“Philmont should be enjoyed, not endured.” Moonshine

    #3706855
    Brad P
    Spectator

    @brawndo

    Right. One liter Smartwater bottles allow you to keep two water bottles in each side pocket, for a total of 4. That was the point I was making. Then the crew leader checks every break.

    #3711186
    Enyaw
    Spectator

    @enyaw

    I have a Fly Creek UL2, which i think is sized similar to a Tiger Wall.  It’s more like a 1.5 person tent.  It would be very uncomfortable to share.

     

    While I agree with the “lead by example” mantra, I don’t think it applies to tenting.

    #3711446
    David Y
    BPL Member

    @moonshine

    Locale: Mid Tenn

    Some have said their Ranger allowed their adults to sleep solo and that may be common among Rangers now, but wasn’t in the past for sound reasons. Things like limited good tent sites, reducing impact on fragile vegetation, team effort, comradery and bear safety.

    Seems those used to backpacking solo (cooking solo, tenting solo, etc. though in a group doing the same) have a hard time relying on others, sharing and adjusting to Scouting’s Patrol Method.

    As Scout leaders “lead by example” should apply to all aspects of our behavior when in the presence of impressionable youth. What’s good enough for the Scouts is good enough for we leaders.

    “Philmont should be enjoyed, not endured.” Moonshine

    #3711490
    Ryan Humphrey
    Spectator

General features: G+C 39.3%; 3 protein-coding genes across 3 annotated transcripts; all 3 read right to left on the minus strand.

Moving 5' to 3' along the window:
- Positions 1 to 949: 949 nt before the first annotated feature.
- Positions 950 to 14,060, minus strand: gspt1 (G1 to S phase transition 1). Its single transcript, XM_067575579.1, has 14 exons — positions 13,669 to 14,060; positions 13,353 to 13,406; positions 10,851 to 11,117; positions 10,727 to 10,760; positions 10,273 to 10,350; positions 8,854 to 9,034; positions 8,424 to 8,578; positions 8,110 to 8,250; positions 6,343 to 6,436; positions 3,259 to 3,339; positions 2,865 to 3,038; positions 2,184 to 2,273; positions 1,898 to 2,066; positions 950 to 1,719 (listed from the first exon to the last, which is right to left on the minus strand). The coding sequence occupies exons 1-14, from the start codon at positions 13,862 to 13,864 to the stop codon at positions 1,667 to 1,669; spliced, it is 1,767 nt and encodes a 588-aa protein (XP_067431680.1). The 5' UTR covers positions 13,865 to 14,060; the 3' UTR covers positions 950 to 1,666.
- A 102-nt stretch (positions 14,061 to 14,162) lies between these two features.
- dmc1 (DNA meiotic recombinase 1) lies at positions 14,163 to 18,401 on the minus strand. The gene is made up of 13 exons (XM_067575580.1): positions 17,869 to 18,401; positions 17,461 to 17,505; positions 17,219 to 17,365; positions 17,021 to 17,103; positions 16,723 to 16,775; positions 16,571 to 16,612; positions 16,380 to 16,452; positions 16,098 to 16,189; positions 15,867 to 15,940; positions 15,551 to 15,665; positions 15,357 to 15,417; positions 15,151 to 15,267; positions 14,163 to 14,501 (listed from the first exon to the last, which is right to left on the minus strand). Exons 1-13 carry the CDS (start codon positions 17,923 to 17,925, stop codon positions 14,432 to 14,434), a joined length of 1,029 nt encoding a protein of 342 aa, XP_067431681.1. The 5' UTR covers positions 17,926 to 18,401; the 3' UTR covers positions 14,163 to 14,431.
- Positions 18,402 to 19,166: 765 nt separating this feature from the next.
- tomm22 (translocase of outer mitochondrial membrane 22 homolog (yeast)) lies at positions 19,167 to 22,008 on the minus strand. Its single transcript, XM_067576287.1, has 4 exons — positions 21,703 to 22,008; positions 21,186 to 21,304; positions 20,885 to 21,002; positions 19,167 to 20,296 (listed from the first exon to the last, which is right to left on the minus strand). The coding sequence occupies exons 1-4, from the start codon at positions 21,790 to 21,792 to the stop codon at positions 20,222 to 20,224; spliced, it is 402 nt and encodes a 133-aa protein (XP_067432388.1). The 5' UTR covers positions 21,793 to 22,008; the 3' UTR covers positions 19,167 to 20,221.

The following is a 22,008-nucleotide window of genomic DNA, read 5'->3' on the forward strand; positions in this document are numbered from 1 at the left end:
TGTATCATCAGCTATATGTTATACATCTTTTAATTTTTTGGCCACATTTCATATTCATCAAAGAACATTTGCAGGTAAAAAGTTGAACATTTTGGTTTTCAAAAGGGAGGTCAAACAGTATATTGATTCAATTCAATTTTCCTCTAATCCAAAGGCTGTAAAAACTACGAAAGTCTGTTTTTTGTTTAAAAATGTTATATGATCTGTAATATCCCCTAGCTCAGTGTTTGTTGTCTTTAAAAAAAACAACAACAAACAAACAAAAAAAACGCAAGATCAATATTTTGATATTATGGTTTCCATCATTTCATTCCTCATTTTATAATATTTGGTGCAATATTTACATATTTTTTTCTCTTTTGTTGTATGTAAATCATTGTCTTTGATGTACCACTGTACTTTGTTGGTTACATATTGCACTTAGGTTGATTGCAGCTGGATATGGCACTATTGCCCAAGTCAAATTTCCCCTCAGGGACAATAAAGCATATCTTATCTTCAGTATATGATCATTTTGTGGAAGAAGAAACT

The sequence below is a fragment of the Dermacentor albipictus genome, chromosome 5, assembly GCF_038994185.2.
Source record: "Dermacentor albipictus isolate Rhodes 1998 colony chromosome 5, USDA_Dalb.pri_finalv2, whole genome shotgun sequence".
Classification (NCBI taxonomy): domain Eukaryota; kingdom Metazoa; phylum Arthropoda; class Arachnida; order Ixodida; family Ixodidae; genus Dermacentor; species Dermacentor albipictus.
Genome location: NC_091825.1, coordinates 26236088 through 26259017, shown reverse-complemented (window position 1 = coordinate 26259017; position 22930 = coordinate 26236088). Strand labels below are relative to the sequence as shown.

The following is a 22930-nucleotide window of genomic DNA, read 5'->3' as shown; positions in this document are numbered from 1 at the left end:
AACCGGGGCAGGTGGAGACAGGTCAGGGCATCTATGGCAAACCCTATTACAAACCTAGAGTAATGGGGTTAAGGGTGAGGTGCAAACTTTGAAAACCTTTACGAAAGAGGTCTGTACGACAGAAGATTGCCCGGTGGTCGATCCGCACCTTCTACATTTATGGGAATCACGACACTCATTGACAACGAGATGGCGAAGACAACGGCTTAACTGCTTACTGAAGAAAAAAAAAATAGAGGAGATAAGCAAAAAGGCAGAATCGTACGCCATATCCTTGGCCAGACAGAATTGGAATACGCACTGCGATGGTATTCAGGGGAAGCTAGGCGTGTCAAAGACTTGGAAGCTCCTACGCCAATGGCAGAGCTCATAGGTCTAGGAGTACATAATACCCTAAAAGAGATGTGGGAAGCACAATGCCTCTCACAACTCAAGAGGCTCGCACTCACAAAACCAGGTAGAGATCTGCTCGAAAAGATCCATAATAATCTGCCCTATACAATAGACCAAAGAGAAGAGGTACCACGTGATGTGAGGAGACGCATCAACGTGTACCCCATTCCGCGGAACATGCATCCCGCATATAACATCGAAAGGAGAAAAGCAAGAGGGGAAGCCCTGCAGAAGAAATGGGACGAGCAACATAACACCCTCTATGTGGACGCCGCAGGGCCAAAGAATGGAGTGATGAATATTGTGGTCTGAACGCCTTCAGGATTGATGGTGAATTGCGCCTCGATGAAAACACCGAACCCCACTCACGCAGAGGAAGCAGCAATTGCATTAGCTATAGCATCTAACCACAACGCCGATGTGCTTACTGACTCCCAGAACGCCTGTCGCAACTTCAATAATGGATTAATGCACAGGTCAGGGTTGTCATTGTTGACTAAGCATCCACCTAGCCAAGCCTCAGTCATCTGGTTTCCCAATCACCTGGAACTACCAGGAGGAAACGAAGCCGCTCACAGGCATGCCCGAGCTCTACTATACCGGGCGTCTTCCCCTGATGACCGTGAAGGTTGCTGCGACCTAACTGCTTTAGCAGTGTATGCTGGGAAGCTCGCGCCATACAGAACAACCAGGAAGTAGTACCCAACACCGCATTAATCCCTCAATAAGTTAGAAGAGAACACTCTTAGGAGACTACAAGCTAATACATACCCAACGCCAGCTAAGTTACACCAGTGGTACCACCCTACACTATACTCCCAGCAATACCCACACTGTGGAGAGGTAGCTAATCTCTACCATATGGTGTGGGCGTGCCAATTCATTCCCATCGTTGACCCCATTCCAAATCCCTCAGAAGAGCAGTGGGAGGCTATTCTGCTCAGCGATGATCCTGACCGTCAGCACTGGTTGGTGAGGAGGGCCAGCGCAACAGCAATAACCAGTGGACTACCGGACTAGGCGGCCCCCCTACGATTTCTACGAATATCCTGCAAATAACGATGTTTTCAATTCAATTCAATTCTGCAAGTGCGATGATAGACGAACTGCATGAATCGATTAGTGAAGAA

@telvin3d

    This whole thread is hilarious to me. Sleeping arrangement standards within an organization like a scout troop are obviously an internal decision. If a particular troop or organization has a particular standard or expectation what are you going to say? “Nah-uh, three out of five backpackinglight users agreed, so I get to ignore the troop rules”?

    #3711515
    Brad P
    Spectator

    @brawndo

    I was told adults are “on vacation”. We’re with the crew, but we don’t cook, we don’t clean up, we don’t do the bear bags, we’re not in charge of navigation etc. Many things that apply to the scouts do not apply to adults. I’ve never had a scout complain or question these differences. They understand and we’ve never even had to discuss it.

    If you want to tent with another adult, do so. If you don’t, tent solo in a 1 person tent. There is room. It might be tight at times, but there’s room.

    #3711647
    Bruce Tolley
    BPL Member

    @btolley

    Locale: San Francisco Bay Area

    +1 to what Brad said with the clarification that the adult leader is responsible for safety.

    I did have to gently encourage some of the dads in my crew to relax: to not touch the stoves, not help with the bear ropes, not offer advice about cooking, etc. There was also one incident where the crew chief and the designated Scout navigator took us down the wrong trail for about 1/2 a mile before I asked them to stop and check the map again. Then we discussed what they had done wrong at the last junction and how to avoid such mistakes in the future.

    I have understood that the prohibition of Scouts sleeping solo in a tent is an application of the current youth protection guidelines.  AFAIK Adults are free to sleep solo in a tent.  My sleep apnea is so bad I would not wish such noise on another adult Scouter.

    #3711819
    John L
    Blocked

    @snakejon

    Avoid BSA organization has lost its way

    #3711822
    John L
    Blocked

    @snakejon

    This post was reported by our community for violating our forum guidelines, reviewed by our moderators, and has been removed. – BPL